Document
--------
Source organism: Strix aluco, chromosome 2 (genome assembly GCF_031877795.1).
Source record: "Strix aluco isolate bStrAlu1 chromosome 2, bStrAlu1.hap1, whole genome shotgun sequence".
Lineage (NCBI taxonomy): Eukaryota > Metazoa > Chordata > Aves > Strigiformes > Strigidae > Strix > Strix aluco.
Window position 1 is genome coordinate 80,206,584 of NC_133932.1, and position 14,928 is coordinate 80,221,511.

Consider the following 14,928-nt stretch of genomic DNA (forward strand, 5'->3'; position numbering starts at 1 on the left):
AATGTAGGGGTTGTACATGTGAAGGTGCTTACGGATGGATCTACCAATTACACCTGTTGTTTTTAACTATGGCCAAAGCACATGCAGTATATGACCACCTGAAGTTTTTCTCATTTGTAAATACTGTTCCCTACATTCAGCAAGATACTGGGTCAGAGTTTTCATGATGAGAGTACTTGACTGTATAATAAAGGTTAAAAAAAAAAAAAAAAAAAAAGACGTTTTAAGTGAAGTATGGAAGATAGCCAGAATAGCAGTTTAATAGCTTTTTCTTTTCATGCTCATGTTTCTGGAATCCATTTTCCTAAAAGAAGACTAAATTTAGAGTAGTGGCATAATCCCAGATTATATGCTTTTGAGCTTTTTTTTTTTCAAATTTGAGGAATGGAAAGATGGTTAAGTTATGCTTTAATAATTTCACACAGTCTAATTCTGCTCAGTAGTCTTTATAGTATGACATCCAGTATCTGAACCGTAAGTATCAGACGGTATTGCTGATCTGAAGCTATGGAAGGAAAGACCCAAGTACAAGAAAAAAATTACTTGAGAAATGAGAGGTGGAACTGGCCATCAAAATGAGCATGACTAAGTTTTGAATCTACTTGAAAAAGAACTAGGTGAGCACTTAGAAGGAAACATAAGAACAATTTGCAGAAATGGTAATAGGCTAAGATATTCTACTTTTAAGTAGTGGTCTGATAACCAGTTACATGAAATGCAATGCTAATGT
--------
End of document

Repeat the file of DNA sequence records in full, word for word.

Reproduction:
Source organism: Strix aluco, chromosome 2 (genome assembly GCF_031877795.1).
Source record: "Strix aluco isolate bStrAlu1 chromosome 2, bStrAlu1.hap1, whole genome shotgun sequence".
Lineage (NCBI taxonomy): Eukaryota > Metazoa > Chordata > Aves > Strigiformes > Strigidae > Strix > Strix aluco.
Window position 1 is genome coordinate 80,206,584 of NC_133932.1, and position 14,928 is coordinate 80,221,511.

Consider the following 14,928-nt stretch of genomic DNA (forward strand, 5'->3'; position numbering starts at 1 on the left):
AATGTAGGGGTTGTACATGTGAAGGTGCTTACGGATGGATCTACCAATTACACCTGTTGTTTTTAACTATGGCCAAAGCACATGCAGTATATGACCACCTGAAGTTTTTCTCATTTGTAAATACTGTTCCCTACATTCAGCAAGATACTGGGTCAGAGTTTTCATGATGAGAGTACTTGACTGTATAATAAAGGTTAAAAAAAAAAAAAAAAAAAAAGACGTTTTAAGTGAAGTATGGAAGATAGCCAGAATAGCAGTTTAATAGCTTTTTCTTTTCATGCTCATGTTTCTGGAATCCATTTTCCTAAAAGAAGACTAAATTTAGAGTAGTGGCATAATCCCAGATTATATGCTTTTGAGCTTTTTTTTTTTCAAATTTGAGGAATGGAAAGATGGTTAAGTTATGCTTTAATAATTTCACACAGTCTAATTCTGCTCAGTAGTCTTTATAGTATGACATCCAGTATCTGAACCGTAAGTATCAGACGGTATTGCTGATCTGAAGCTATGGAAGGAAAGACCCAAGTACAAGAAAAAAATTACTTGAGAAATGAGAGGTGGAACTGGCCATCAAAATGAGCATGACTAAGTTTTGAATCTACTTGAAAAAGAACTAGGTGAGCACTTAGAAGGAAACATAAGAACAATTTGCAGAAATGGTAATAGGCTAAGATATTCTACTTTTAAGTAGTGGTCTGATAACCAGTTACATGAAATGCAATGCTAATGT